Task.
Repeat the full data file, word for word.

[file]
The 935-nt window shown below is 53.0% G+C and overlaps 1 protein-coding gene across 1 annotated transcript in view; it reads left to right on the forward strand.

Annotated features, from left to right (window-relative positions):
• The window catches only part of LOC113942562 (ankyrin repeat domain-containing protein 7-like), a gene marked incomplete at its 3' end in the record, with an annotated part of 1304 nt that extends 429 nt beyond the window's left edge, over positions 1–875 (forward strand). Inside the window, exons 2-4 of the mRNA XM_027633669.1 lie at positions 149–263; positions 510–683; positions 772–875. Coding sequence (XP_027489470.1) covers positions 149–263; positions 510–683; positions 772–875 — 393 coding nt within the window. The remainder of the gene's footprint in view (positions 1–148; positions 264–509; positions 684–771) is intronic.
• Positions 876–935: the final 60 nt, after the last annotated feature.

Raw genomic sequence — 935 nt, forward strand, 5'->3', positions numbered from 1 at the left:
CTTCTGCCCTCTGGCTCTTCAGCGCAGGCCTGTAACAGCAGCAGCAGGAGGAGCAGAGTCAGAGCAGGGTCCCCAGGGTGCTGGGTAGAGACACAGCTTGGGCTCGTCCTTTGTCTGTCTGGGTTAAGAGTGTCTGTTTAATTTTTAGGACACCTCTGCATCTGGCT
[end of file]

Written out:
The 935-nt window shown below is 53.0% G+C and overlaps 1 protein-coding gene across 1 annotated transcript in view; it reads left to right on the forward strand.

Annotated features, from left to right (window-relative positions):
• The window catches only part of LOC113942562 (ankyrin repeat domain-containing protein 7-like), a gene marked incomplete at its 3' end in the record, with an annotated part of 1304 nt that extends 429 nt beyond the window's left edge, over positions 1–875 (forward strand). Inside the window, exons 2-4 of the mRNA XM_027633669.1 lie at positions 149–263; positions 510–683; positions 772–875. Coding sequence (XP_027489470.1) covers positions 149–263; positions 510–683; positions 772–875 — 393 coding nt within the window. The remainder of the gene's footprint in view (positions 1–148; positions 264–509; positions 684–771) is intronic.
• Positions 876–935: the final 60 nt, after the last annotated feature.

Raw genomic sequence — 935 nt, forward strand, 5'->3', positions numbered from 1 at the left:
CTTCTGCCCTCTGGCTCTTCAGCGCAGGCCTGTAACAGCAGCAGCAGGAGGAGCAGAGTCAGAGCAGGGTCCCCAGGGTGCTGGGTAGAGACACAGCTTGGGCTCGTCCTTTGTCTGTCTGGGTTAAGAGTGTCTGTTTAATTTTTAGGACACCTCTGCATCTGGCT